Joining an affiliates network
Web Informant #185, 22 January 2000
Looking for an easy way to make some cash and promote your Web site at the same time? Consider joining one or more affiliate networks. It is a simple process and doesn't require much in the way of programming skills (if I can do it, anyone can). Here's the way they work.
An affiliate network is a group of one or more existing Web storefronts that give referral fees or commissions on every shopper who originates from your Web site or via a link you provide in an e-mail. The networks keep track of the shoppers via a unique ID code issued to you, and at the end of the month or quarter cut you a check for a percentage of the sales generated by your leads. There is little risk with this: other than your time to set this up, there is no other up-front investment required on your part. If your site has lots of traffic, you'll get more dough as your visitors check out the links to these storefronts and buy something.
You have to do three things. First, you have to register with one or more affiliate networks, and agree to the storefront's terms and conditions. Registration is free, and will take just a few minutes to enter all the information. Second, you place a bit of HTML code on your own Web site, to advertise the storefront and provide a path for your visitors to turn into shoppers at the store. Finally, you make some adjustments to your pages to increase traffic or select a better collection of stores that your visitors would be attracted to.
The affiliate sites give you many different choices as to banner size (and even text-only code) that you can use on your site. You can put code inside a link to general entry pages for the store, or specify links to individual items. It is also up to you to decide how to place these links on your own Web pages, although the sites have plenty of design suggestions. You can also place the same HTML code into your e-mail messages, if you want to go that route and if you know for certain that your recipients can read the HTML e-mail. I didn't choose to do this, but it is very simple to do, just cut and paste the appropriate code. You need a rudimentary knowledge of HTML to get started and an understanding of how your pages are setup on your own site, but nothing beyond that.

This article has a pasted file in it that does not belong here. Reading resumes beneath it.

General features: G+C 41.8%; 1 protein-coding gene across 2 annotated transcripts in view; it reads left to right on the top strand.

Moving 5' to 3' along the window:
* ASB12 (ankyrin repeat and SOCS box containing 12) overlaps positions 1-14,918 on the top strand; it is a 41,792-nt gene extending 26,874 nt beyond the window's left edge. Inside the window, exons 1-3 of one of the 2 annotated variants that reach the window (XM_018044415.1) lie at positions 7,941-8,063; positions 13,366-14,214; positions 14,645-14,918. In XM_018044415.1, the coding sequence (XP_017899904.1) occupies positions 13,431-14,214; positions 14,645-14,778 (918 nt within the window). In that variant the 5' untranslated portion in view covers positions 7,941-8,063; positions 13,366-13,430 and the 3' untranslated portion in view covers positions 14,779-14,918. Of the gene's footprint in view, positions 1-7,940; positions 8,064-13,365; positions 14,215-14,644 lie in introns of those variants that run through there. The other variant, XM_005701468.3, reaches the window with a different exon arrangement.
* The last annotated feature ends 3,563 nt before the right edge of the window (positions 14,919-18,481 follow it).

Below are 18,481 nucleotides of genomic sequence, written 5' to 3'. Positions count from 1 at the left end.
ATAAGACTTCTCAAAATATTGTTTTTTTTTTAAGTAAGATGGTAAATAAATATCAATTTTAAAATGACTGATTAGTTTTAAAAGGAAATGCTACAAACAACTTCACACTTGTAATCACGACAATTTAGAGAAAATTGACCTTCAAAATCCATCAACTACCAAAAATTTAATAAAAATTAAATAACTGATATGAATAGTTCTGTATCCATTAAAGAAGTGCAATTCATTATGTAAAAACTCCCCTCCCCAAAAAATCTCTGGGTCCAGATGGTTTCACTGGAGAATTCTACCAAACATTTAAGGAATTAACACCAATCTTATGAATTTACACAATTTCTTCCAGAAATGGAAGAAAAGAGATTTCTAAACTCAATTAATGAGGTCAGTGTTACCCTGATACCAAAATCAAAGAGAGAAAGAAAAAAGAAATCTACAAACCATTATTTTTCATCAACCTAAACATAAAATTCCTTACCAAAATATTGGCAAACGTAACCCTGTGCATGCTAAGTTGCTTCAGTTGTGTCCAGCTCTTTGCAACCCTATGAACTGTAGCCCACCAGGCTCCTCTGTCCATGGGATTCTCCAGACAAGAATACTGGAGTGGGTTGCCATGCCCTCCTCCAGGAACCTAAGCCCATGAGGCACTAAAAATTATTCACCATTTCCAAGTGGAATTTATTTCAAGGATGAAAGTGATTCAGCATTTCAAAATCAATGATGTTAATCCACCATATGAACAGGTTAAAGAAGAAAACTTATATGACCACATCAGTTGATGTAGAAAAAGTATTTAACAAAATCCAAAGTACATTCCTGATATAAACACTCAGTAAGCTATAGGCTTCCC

Affiliate sites are not new: Amazon started them several years ago, and I have been an Amazon affiliate to sell a few books from my site for many years. (An interesting side note in the continuing legal skirmishes among the major Web booksellers: once you become an Amazon affiliate, you can't legally become an affiliate at Barnes & Noble or Borders. Thankfully, most of the other Web merchants don't have such exclusive clauses in their agreements.) For each book (or CD or whatever Amazon is selling these days), I put my own ID inside the URL. For example, if you click here, you'll go to Amazon and see my very own book for sale. You'll note the "davidstromswebin" inside the URL: that is my Amazon ID that keys them into sending me my referral fees when someone starts at my site and continues shopping at Amazon.
There are probably thousands of Web sites who offer affiliate programs, but you'll want to concentrate on just a few of the major stores for your site. Two of the biggest networks are Microsoft's Linkshare.net and Befree.com. I registered on both and picked a few stores that I wanted to link to. Anywhere from minutes to weeks later, I got e-mail messages telling me whether or not my application had been accepted.
I had heard about other people putting together various affiliate links on their Web sites to benefit various charities, and I was anxious to do the same for a local organization. However, I was a little surprised when stores like Brooks Brothers and JC Penney denied my application. It is a little like applying for colleges, but you don't know the selection criteria nor do you know who is going to be your "safe" school and who is going to be a stretch. The denial letters don't tell you why, unfortunately. But there are plenty of Web sites to choose from and other fish in the Internet seas.
Once you have a few links, you can go back to the affiliate site and run reports to determine how you are doing. The reports can get very specific: how many shoppers, what they purchased, and what your cut of the action is. You'll also see how many lookee-loos you had: people who came from your link but didn't end up buying anything. And for privacy reasons you can't identify individual shoppers, just what
items they have purchased in aggregate.
The affiliates I have set up have worked reasonably well -- I am not interested in making a living from this activity, although I know a few people who are. I would recommend using Amazon along with the other two networks: the three have a nice balance of traffic, plenty of items to choose from, and solid programs.
Want to learn more about affiliate programs? Check out this link from friends Peter Kent and Tara Calishain.
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Web Informant copyright 2000 by David Strom, Inc., reprinted by permission
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